Essential Yearbook Sections: Part I - Spotlight on the Seniors

The senior section is a chance to look at the students' past, present, and future.

While each and every school yearbook may have different content and images to represent their students, most of them contain some fairly universal yearbook sections. You know the essentials: you have to cover all of the student body, the teachers, the activities, the academics, and so on. But you may be scratching your head for what to specifically include in each section, how to make them fun and fresh, and what unique aspects you can bring to each to make your book truly stand out.

Stay tuned this week as we highlight a different section of the yearbook each day, and provide general overviews, section specifics, and fun ideas. For the purpose of this blog, we are going to focus on a high school yearbook, but keep in mind most of these ideas will carry over or can be tailored for your elementary, middle school, and/or college yearbook.


Seniors are a vital part of a high school yearbook. This is a chance for them to look at the past, present, and future.
Image source: Flickr CC user Brandon Andersen.

We’ve seen senior sections covered in a variety of ways. Some have posed, professionally-taken portraits, while others leave each page for the student to tailor as they see fit. Some contain wills & prophecies, while others have a “guess that baby” photo page. Whatever you choose to do, first focus on covering the basics.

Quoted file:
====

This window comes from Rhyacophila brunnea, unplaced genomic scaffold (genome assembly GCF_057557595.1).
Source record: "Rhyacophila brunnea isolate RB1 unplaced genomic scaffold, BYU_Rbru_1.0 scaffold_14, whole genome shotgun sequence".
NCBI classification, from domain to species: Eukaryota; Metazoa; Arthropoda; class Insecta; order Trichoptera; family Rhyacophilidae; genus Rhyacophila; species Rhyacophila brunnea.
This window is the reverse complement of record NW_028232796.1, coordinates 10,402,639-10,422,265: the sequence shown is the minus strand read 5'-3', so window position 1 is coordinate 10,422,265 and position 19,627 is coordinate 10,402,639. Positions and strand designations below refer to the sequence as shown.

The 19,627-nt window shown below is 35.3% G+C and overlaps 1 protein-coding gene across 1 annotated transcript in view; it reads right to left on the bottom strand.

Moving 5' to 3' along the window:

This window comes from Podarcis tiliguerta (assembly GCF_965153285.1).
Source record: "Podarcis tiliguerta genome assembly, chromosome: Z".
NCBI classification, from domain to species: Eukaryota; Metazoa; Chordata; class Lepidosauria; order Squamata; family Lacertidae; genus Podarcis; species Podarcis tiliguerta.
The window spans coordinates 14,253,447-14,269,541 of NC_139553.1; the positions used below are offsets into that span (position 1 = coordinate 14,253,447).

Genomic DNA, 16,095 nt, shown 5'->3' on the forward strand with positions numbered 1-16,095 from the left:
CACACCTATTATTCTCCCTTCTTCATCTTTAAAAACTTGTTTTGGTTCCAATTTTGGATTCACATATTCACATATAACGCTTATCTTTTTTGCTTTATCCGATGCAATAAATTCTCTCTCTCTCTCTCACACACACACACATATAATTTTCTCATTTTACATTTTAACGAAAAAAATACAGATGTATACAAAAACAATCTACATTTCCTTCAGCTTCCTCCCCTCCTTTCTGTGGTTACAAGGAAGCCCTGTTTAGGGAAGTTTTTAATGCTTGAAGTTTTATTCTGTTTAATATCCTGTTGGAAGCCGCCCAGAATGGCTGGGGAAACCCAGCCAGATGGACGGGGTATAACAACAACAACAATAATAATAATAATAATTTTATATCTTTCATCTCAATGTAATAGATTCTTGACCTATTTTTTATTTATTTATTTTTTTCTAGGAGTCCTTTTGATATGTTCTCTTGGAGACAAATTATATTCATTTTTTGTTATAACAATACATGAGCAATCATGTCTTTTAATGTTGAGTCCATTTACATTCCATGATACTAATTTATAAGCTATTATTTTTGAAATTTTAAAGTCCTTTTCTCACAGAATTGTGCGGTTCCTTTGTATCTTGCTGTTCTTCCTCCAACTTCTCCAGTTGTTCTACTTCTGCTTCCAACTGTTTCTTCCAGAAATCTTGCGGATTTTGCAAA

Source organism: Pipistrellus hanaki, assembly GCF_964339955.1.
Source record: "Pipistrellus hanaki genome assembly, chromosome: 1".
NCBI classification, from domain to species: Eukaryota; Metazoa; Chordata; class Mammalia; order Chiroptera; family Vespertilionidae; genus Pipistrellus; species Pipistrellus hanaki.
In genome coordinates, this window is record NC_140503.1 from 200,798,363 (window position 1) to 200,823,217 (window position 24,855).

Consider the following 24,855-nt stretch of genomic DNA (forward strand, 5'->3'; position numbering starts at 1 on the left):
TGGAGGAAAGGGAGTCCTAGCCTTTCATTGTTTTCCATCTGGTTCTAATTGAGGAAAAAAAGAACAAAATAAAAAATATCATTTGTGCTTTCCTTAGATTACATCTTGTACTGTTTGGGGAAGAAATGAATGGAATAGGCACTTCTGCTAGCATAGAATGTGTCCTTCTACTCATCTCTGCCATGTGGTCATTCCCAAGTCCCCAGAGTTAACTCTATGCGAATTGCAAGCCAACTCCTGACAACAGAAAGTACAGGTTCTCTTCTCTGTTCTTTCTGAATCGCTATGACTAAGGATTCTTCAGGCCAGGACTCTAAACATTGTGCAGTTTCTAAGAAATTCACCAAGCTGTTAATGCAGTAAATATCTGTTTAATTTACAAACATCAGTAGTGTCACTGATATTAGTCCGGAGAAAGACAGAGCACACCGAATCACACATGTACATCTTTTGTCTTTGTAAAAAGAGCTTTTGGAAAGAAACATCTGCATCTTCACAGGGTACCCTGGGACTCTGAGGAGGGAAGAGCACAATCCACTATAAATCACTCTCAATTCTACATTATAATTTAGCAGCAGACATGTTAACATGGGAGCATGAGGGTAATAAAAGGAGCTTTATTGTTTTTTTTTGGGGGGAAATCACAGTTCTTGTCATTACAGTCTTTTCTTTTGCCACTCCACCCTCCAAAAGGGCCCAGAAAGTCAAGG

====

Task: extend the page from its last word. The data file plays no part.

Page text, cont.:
• Names and nicknames: You’d be surprised how often this is overlooked. Not that you’d forget to include everyone’s names, but take the time to ensure each and every name is spelled correctly. There’s no bigger bummer than looking back at your legacy, and seeing that your name is spelled wrong. Also, many people do not go by their full, given name. It’s also a good idea to leave room for students to submit their nicknames or whatever other name they went by under the line of their full name.
  • Represent each senior: There are always going to be students that are not comfortable having their picture taken.  And even as much as every parent tries to force their child into that “head-and-shoulders” shot, there will still be those that don’t come through with a senior picture by the submission date. However, that doesn’t mean they should be ignored, or shouldn’t be represented in a fun and interesting way. After all, I can guarantee for most there will come a day when they regret not having a part in the yearbook, so go ahead and include them.
    • You could use a candid photo taken by the yearbook photographer, so long as they are still okay with having a photo of themselves in the book.
    • You could have a small graphic at the end that simply says “Camera Shy” and lists all of the seniors who did not submit portraits.
  • Get a group shot: Whether the senior class has 800 students or 80 students, there are tight-knit groups within the class that should be highlighted. Make sure to organize a group photo-op for the entire class. Here are some options:
    • You could congregate everyone on sports bleachers or stairs that everyone can stand on. That way they will be on different levels, and everyone can be seen.
    • Have the class sit on the lawn outside of school – ideally on a hill. Then, have the (brave) photographer take the photos from the roof, or looking down on the group in some way, so that everyone will be seen in the photo. If you want to fun-it-up, have them sit in an order that spells out their graduation year, or the school name or initials.
    • Use the gym and bleachers as an easy way to assemble everyone in one space. They can choose whom to sit with, what level to sit on, and everyone will be able to fit. Keep in mind you may have to take photos section by section and then string them together, depending on class size.